The Dead of Winter

February 19, 2011

The Plant Guy tells us not to cut back out dead-looking plants yet; wait until the middle of March, the day of the last possible frost.  But it is hard to keep my shears from the brown shrubs.

Plus the yard is inundated in dead leaves from the acacias and mesquites, which normally hold on to their leaves through our winter.  The hard frosts have done them in.  (Photo of willow acacia leaves.)

The hedge of feathery cassia, however, is ready to bloom.  The first tiny yellow flower has appeared.

In Phoenix Thursday, babysitting for the grandkids, I noticed how many plants there have succumbed to the frost, which I hadn’t seen before.

Last year I had a tree service cut a large branch from the neighbor’s mesquite to restore the view north from my kitchen window.  It had grown back, but today I had the view again, as the mesquite has lost all of its leaves.


This morning, in the shower, I espied a sleek coyote loping along my fence towards the wash.  It could be the same one I saw Wednesday morning at the end of my driveway as I was making breakfast.  But from the nightly group howls (seemingly in the wash just beyond my backyard), there are many of them about.

Morning Song

Yesterday’s overcast sky, with clouds from California, kept the temperatures down to the low 70’s and left a bit of moisture in the air, but no rain.  This morning is awash in birdsong over the hum of cars on the interstate (a sound that can be heard when the humidity rises).

A light breeze ruffles bare tree branches and the yellow-green leafed branches of the creosotes.  A couple of tiny orange butterflies (Orange-Barred Sulphur?) dance between my blue rosemary flowers and the purple blossoms of the native verbena volunteers.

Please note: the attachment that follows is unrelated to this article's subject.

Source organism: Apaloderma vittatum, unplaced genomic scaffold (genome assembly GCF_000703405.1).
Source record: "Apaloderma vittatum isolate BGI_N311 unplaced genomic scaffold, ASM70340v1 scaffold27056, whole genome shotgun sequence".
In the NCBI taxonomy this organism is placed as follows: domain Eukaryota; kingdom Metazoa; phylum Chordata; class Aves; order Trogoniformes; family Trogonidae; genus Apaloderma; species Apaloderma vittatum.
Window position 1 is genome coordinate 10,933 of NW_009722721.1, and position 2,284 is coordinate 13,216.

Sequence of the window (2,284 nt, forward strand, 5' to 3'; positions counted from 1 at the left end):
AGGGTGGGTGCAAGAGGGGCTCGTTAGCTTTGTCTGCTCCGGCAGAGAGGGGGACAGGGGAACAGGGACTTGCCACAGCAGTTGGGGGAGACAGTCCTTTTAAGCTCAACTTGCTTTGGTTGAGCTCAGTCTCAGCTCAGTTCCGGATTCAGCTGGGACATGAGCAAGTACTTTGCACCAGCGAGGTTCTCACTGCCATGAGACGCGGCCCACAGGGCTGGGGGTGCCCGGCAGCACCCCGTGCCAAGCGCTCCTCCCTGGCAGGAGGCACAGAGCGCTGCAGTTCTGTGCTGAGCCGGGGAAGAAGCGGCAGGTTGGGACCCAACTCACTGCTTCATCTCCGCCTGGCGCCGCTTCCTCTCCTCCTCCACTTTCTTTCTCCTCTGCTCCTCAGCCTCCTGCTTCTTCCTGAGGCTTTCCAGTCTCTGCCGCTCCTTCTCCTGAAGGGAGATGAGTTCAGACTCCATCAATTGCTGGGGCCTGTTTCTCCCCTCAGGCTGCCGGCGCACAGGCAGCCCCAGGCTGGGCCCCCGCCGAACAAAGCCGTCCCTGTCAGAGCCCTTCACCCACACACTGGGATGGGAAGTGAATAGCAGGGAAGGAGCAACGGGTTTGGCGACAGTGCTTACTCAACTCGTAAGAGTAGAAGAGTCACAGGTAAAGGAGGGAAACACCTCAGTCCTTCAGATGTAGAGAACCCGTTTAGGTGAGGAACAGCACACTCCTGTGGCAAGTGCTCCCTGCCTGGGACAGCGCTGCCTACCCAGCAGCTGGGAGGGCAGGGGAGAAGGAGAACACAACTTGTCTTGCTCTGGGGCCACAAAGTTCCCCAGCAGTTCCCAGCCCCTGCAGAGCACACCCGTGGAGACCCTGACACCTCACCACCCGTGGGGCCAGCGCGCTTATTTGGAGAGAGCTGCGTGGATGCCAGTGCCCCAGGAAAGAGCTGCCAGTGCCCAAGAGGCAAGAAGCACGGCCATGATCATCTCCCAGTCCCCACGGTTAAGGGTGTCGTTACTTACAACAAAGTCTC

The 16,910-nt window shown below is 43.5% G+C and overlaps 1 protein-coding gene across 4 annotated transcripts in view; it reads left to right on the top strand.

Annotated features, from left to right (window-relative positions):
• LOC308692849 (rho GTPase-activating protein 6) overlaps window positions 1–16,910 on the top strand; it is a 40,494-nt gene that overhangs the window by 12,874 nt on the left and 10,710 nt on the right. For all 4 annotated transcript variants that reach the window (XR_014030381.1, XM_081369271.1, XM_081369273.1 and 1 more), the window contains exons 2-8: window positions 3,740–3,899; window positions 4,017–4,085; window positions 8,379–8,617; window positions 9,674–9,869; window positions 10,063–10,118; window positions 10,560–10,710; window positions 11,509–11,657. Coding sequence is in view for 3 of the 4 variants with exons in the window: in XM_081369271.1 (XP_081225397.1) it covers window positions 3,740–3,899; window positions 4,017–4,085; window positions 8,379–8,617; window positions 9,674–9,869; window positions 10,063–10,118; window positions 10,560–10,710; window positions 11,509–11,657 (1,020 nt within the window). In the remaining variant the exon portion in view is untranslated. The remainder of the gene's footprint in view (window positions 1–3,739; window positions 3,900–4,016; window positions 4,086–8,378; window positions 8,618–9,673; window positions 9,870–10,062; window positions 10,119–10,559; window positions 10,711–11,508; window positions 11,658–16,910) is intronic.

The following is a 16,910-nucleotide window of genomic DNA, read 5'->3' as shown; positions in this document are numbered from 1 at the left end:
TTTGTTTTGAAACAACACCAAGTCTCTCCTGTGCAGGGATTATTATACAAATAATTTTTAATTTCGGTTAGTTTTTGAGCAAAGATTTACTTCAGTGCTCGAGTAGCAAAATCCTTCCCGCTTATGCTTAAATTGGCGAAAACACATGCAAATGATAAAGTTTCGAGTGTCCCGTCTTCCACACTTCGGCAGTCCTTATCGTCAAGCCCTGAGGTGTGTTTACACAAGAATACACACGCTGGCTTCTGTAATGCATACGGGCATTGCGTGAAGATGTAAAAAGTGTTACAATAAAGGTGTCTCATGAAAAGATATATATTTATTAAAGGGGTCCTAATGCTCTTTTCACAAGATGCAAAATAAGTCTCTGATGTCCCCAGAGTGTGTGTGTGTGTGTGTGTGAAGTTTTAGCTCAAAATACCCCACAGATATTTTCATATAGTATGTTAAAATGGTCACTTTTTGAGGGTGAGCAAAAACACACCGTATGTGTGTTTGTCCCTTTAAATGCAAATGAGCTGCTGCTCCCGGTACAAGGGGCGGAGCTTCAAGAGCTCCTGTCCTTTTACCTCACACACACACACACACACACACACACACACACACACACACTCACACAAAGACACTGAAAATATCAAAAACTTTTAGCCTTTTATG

A starling is singing his heart out, perched next to my saguaro.  A starling’s song is not melodious, but it endears him to me, as my voice isn’t either.

The sun is rising and it’s only 58° at 8am, but the clear sky clicks my brain to the memory of summer heat.  These lovely springs, albeit from February through April, give up too soon to the oven’s blast of summer.  Persephone must have like the fires of Hades, and recreated those singeing temperatures for her six months a year in Tucson!

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4 Responses to “The Dead of Winter”

  1. Lynn Shore Says:

    It’s been beautiful and warm the last few days here in SC. Gene is already looking for his “Jonquils”. They are peaking their heads out all over the yard. He bought me two blueberry bushes this week. We look forward to the blueberries-we just have to keep the birds from eating them all. We have three bird feeders – six bird houses, and I don’t know if we can do that! We love our bluebirds, and look forward to watching them raise their babies. And the hummingbirds chasing each other around the yard.

  2. notesfromthewest Says:

    Any photos of the bluebirds?

  3. Jim Says:

    You bring to memory that lovely time of the year in Tucson, when I much enjoyed long solitary hikes in the desert.

    That bird seems like a starling – an pernicious invasive European species which competes with native species for the scarce nesting cavities in the Sahuaros.

    Here in Livermore, with a Mediterranean climate, we have had 7 days of drizzling rain and one day of light snow – Northwest weather. Only the shoot-star wild flowers are in bloom. The humming birds are feasting on the nectar of the aloes. The starving migratory birds are everywhere, and have eaten all of pyracantha berries. The redtail hawks and golden eagles are doing their acrobatic aerial courtship displays. The newts are breeding in the pond. The tree frogs and red-legged frogs are loudly courting in the ponds. And, the gophers are devouring the roots of the aleppo pine, and the fig, citrus, mulberry, and plum trees – and the grape vines. The invasive annual grasses and weeds are in a race to dominate. In general, all is normal, in this accelerating eternal struggle for survival.

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